Sheelah Kolhatkar writing in the New Yorker; The Ultra-Wealthy Who Argue That They Should Be Paying Higher Taxes:
In the U.S., executive compensation has increased, on average, by nine hundred and forty per cent since 1978, according to one estimate; during the same period, worker pay has risen twelve per cent. Income inequality hasn’t been this extreme since the nineteen-twenties. Emmanuel Saez and Gabriel Zucman found that, as a result of cuts to estate and corporate taxes, as well as the 2017 G.O.P. tax bill, the four hundred richest Americans pay a lower over-all tax rate than any other group in the country. In a Times Op-Ed, Saez and Zucman wrote, “This is the tax system of a plutocracy.”
First off: 940%. Wow.
Saez and Zucman’s research continues to provide evidence of the extent and damage done by runaway inequality, which is of course the aforementioned plutocracy. The hard, numerical reality of inequality was first presented to me by Paul Krugman, which made me very interested in the exhaustive review of historic, global inequality (and government’s role in curtailing it) by Thomas Piketty’s Capital in the Twenty-First Century. My point: it is incontrovertible fact that inequality hurts societies. But here’s what the wealthy think about it all:
When I asked Payne how hard it was to persuade rich people to join [Patriotic Millionaires, a group of wealthy people who support hiking taxes on the rich], she said, “I think the last time I checked there were about three hundred and seventy-five thousand taxpayers in the country who make a million dollars a year in income”—there are now almost half a million—“and we have a couple hundred members.” She laughed. “If you ever needed a back-of-the-envelope calculation of how many of America’s élite are concerned about the basic well-being of their fellow-citizens, that should give you a rough estimate.”
Let’s do the math. That’s just over 0.06% of millionaires who see enough of a problem to join a group that asks for higher taxes. So I think it is very very safe to say that essentially all millionaires feel that they have, to use the old expression, earned every penny. And they intend to keep them.
After that, you get a series of tired old expressions to justify stupendously low taxes:
- “I worked hard my whole life”
- “Nothing was ever given to me”
- “I pulled myself up by my bootstraps”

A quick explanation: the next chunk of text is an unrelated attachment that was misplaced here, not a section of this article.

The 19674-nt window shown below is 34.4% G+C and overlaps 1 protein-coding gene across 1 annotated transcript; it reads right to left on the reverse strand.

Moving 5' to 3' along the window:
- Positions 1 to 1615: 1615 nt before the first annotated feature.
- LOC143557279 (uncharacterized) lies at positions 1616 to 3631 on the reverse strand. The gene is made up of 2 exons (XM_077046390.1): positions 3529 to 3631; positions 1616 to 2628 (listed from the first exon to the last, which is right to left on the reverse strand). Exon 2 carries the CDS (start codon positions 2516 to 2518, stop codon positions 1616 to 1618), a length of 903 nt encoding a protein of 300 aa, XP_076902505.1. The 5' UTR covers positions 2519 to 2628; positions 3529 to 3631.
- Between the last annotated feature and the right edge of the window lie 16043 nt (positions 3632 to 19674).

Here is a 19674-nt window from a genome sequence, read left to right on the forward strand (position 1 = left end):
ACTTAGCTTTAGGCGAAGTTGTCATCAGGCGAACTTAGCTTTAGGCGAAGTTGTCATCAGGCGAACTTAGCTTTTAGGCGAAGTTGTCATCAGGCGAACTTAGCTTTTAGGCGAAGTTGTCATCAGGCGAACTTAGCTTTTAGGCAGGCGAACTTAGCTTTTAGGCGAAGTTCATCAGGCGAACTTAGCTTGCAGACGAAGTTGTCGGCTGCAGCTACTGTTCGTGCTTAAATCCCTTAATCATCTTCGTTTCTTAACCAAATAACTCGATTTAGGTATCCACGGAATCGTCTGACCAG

And then you get the books written by these people:
- Do Just What I Did and Succeed in Business
- Copying My Successful Business Will Make You Successful
And the narrative corollary from those millionaires: “I earned so much money in my life, it must be solely because of the things I did and not at all because of my luck.”
Which reminds me of David Robert’s evergreen piece in Vox, “The radical moral implications of luck in human life”:
It’s not difficult to see why many people take offense when reminded of their luck, especially those who have received the most. Allowing for luck can dent our self-conception. It can diminish our sense of control. It opens up all kinds of uncomfortable questions about obligations to other, less fortunate people.
Nonetheless, this is a battle that cannot be bypassed. There can be no ceasefire. Individually, coming to terms with luck is the secular equivalent of religious awakening, the first step in building any coherent universalist moral perspective. Socially, acknowledging the role of luck lays a moral foundation for humane economic, housing, and carceral policy.
To rephrase Roberts: if we can not sit down and reflect on our lives and conclude the frightening degree to which luck has shaped our selves and our circumstances (to say nothing of our monetary assets) then we are completely blind to the role of luck in other’s lives.
And, honestly, read that piece from him. It include an outstanding discussion of genetics, epigenetics, nature, nurture. Here’s a bit more:
So, then, here you are. You turn 18. You are no longer a child; you are an adult, a moral agent, responsible for who you are and what you do.
By that time, your inheritance is enormous. You’ve not only been granted a genetic makeup, an ethnicity and appearance, by accidents of nature and parentage. You’ve also had your latent genetic traits “activated” in a very specific way through a specific upbringing, in a specific environment, with a specific set of experiences.
Your basic mental and emotional wiring is in place; you have certain instincts, predilections, fears, and cravings. You have a certain amount of money, certain social connections and opportunities, a certain family lineage. You’ve had a certain amount and quality of education. You’re a certain kind of person.
You are not responsible for any of that stuff; you weren’t yet capable of being responsible.
And of course Roberts includes the necessary rebuttal of those who would claim that assigning luck the large role it deserves undercuts our free agency. Of course it doesn’t. But! Understanding luck reorients your understanding of everyone else on earth and better prepares you to exhibit the compassion and generosity that people deserve.